Speaking of Christmas, this coming weekend (20th/21st) we will celebrate our Christmas. Now I would just like to clarify because I confused a couple of people. with a previous post - in New Zealand we celebrate Christmas just like everywhere else with Christmas Eve on the 24th and Christmas Day on the 25th. However, Bianca has her next clinic visit on the 22nd and that means the start of our 5 days of steroids for the month. If the last two months is anything to go by, we expect it to be a tough time with Bianca becoming quite emotional, grumpy and sad and she would likely not enjoy the actual Christmas day as much and so we thought if we celebrated it earlier, then that will be way more fun for her. She cannot wait and if she could open her presents today she would... She was so excited because when we went to the shopping centre yesterday a lady from the Telecom shop handed out some pictures for kids to colour with Santa's number here in NZ (0800 222 222) - and when you ring it you get his voicemail. Well, let me tell you he is one busy man - when she phoned his message said that fairy dust landed on some of the presents and all the toy cars escaped! Oh dear! But she got to leave her message to remind him what she would very much like for Christmas. You should have seen her face when she heard his voice on his message.
This coming week will be a happy and sad week at the same time.
So incredibly happy because on Tuesday Caitlyn is starting daycare on Tuesdays and Wednesdays every week and it is time for her to start doing some things with other kids in a daycare setting. When Bianca got sick that was one of the very difficult decisions we had to make, keeping Caitlyn out of a daycare setting because the risk at that point was just too great, there is still a risk, but we feel confident we are able to manage it better now. I've always loved the idea of my kids going to daycare because they get to play with so many other kids, they learn to share, they get to do all sorts of other activities which might not always be possible at home. But out of this initial decision to keep Caitlyn home, came a great solution - the au pairs we've had all along. First there was Sanna (from Sweden) and she certainly came at a time when we needed her the most. It was right at that time where Bianca still had lots of hospital stays and with a baby not sleeping through at that point, it was such a great help having her around. Then there was Sandrea from Malaysia and although she was only here for a month with us, it was such a great time having her too. And then Jody. Jody came all the way from Canada and became one of our family for 7 months. Each of these au pairs got to experience different stages of Caitlyn's development and my kids got to learn so much from people from other countries.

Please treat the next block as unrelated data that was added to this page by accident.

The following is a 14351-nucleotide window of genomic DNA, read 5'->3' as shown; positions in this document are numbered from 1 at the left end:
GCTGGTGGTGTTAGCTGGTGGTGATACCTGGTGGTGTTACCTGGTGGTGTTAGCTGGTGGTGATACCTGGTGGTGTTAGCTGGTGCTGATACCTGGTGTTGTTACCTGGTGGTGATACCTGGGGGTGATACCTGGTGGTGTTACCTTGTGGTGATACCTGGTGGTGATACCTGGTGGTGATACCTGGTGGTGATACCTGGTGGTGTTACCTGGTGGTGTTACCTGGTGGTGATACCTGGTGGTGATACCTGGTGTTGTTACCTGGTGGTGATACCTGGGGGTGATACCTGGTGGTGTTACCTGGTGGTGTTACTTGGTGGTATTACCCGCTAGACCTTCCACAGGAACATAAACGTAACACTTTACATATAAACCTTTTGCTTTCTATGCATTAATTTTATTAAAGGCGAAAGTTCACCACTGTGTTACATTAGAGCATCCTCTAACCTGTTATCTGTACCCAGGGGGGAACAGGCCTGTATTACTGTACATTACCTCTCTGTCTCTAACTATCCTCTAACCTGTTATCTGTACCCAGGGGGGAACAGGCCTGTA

I've been making a list of the things Caitlyn says (and how she pronounces these words) and I realised just how many words she can actually say. Her longest sentences are "I see you" and "aw day law" (all day long). Hopefully this list will help the staff at the daycare centre understand if she suddenly holds out her hand and says "tick" (her hand is sticky) or she is busy eating and saying "Ro" (meaning she is pretending to eat Christiphor Robin, a dinner time game we invented to make eating fun) and so on, because of course when she says something she will continue repeating it until you show you understand what she said.
The sad part this coming week is that Jody is going home. She is leaving on Wednesday and it will be very, very hard to say goodbye. It is so hard each time these wonderful girls say goodbye to us. Each of these girls became part of our family and they will always be, even though they live so far from us. We've learned so much from them and they've been a lifesaver to us. Without them we really would have struggled.
Then just before I go - a big thank you to Sandra Masters and Terence's colleagues at his work for their very generous donation to Funrazor. It is much much appreciated!